"If they could guarantee a blue like that in every game, they would get another 20,000 through the gate," he told a reporter.

The kid who grew up in the bush ended his Sydney career, one year later, effectively rubbed out by a three-month suspension for a tackle that flattened Parramatta's Ernie Garland.

"I wasn't the best footballer in the world but I might have been the toughest," he says. "I would do anything to win."

It is an attitude he is taking to a Prime Minister and WorkChoices laws he says will wreck Australia.

Raudonikis is the battered face of union opposition to the federal government's agenda, in Queensland.

He got involved after being confronted by ETU members when he was on the way to a guest commentary gig at Lang Park.

"I've always been a Labor man so I took one of their pamphlets," he explained, "and, I thought, too bloody right.

"Mate, I've played footy, I've worked for myself, I've laboured and I've worked on the wharves. I know what the average bloke is up against.

"I honestly believe if we don't get rid of Howard and this government Australia will be stuffed. He wants us to work for Chinese and Indian rates and that's not going to happen.

"Where's the incentive in that?

"Truly, I worry for our kids and our grand kids. What are we going to leave for them?"

It was on the wharves, he said, where he learned the importance of trade unionism. He has kept up his MUA ticket, ever since.

"It's the same as footy," he says. "You've got to have teamwork and you've got to stick together.

"They're telling us young people can go to the boss and get a fair deal by themselves. Yeah sure, pigs might fly."

Raudonikis has more claim to Working Class Man status than Jimmy Barnes ever will.

He was born in a Bathurst migrant camp to a Greek Ukrainian Dad and a Swiss Mum.

They moved to other camps, at Cowra and Wagga Wagga, where his father worked the railways and he was taught by nuns.

Since leaving the Sydney big time, he has worked at the Brisbane fruit markets, driven cabs and been a wharfie. When we caught up with him, he was driving a truck around the Gold Coast, doing deliveries.

Through it all, he has moonlighted as a popular footy commentator and guest speaker.

The delivery is rough, and earthy in a way some nuns might not appreciate. It comes out in a unique rasp, a lasting momento of a high shot he copped on a Kangaroo tour of the UK.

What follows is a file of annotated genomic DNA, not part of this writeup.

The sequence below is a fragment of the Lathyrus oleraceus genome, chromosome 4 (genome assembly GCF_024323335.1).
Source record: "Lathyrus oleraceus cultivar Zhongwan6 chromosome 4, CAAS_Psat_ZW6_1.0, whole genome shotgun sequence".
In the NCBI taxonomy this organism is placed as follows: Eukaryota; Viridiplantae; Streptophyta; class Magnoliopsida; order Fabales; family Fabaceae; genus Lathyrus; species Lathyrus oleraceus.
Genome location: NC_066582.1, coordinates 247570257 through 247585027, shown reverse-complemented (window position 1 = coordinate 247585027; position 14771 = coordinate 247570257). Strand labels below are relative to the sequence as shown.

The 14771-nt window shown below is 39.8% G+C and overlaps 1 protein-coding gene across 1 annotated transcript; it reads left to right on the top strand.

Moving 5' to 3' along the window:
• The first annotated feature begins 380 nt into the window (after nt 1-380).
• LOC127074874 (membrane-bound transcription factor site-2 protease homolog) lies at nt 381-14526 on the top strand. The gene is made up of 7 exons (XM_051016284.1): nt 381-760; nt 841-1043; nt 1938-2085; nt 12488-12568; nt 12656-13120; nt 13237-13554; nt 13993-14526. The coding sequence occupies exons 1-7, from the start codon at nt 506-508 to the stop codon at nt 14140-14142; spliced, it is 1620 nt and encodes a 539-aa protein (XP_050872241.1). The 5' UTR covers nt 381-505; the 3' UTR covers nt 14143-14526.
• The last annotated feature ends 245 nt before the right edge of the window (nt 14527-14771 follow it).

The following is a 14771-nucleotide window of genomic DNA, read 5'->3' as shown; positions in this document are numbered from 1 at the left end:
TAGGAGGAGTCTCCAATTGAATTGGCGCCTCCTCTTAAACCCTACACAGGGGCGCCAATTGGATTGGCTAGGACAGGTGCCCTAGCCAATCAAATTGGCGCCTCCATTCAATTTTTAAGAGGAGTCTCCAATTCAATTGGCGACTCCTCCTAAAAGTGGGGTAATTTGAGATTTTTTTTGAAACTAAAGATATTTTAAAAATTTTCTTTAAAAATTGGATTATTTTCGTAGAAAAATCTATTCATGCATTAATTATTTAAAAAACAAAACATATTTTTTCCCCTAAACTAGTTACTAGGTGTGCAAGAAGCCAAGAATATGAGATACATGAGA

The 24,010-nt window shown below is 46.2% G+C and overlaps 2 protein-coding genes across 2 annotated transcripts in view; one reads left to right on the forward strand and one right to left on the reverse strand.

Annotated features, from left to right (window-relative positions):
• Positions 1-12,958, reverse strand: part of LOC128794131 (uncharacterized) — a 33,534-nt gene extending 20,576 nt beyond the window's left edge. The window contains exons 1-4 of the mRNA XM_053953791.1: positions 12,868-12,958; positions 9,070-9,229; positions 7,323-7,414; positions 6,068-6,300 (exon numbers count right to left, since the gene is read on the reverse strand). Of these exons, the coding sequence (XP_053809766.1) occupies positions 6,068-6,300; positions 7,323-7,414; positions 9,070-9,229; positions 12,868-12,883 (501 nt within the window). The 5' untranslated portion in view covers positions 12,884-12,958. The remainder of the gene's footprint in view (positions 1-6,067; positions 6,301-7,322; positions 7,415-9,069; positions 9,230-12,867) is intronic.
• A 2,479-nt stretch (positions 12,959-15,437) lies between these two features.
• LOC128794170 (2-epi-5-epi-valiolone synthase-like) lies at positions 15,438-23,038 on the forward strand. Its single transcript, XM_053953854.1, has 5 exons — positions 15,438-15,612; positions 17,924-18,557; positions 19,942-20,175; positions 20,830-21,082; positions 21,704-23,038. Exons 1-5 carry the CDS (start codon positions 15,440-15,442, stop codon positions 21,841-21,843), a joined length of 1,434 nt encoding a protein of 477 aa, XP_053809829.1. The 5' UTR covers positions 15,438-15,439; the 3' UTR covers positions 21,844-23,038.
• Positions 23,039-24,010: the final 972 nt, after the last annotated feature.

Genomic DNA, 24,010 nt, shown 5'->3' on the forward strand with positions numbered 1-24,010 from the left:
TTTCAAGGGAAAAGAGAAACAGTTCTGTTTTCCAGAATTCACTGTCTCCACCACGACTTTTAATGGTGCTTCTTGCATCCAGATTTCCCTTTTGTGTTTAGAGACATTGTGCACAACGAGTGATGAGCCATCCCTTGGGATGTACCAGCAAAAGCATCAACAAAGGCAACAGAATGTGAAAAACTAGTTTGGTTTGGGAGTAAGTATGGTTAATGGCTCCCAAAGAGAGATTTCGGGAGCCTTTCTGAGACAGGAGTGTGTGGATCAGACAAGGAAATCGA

"It hasn't done me any @#$^$# harm," he laughs. "I've got to work for a living, I certainly can't rob a bank."

When a television currents events program asked him why he was out to stiff arm the Prime Minister and Workchoices, a new audience got a dose of Raudonikisese.

"I'm no political genius. I'm not a doctor or a lawyer or flying them jet planes, but something I know - I know shit when I see it," he explained.

When Raudonikis answered an emergency call to go back to Wests, as News Ltd money threatened to drown the club in the mid-90s, he took back values many thought had died.

TV audiences were shocked to see a first grade coach wearing jeans and smoking.

He slammed down bleeding ox hearts, fresh from the local butcher's, when he wanted to raise a ticker question. And his Cattle Dog strategy passed into folklore. Not to be too technical about it, it was a call to start an old-fashioned punch-up.

So successful was Raudonikis' rescue job that, for three years, he was handed the blue chip role of NSW State of Origin coach.

But Raudonikis didn't become a Rugby League legend on the strength of biff, alone. There was more to it than that, or even the stats he left in the record books.

He played a record 201 first grade games for his beloved Western Suburbs; 30-odd more at Newtown; 20 Tests for the Kangaroos; contested two grand finals and won World Cups in 1975 and 1977.

He captained Australia and was NSW's first State of Origin captain.

Believe it or not, he even won the Rothmans Medal as the code's Best and Fairest player.

Raudonikis earned universal respect and the tag "Tom Terrific" for his loyalty, and fans' perception that here was a little bloke who would fight anybody for the cause.

For a dozen back-to-back seasons, that cause was Wests.

When coach, Roy Masters, introduced the notion of Wests as "Fibros" against Manly's "Silvertails", it was right up Raudonikis' alley.

"Bloody oath we believed in it," he said, "because it was true. The system gave Manly all the favours but we believed in ourselves and we fought the bastards.

"Then, when we got a good team, they went and changed the rules. It's just like this fight we've got today.

"People have got to join their unions and fight back. We've got to throw this lot out and make sure we get new rules that give people a fair go."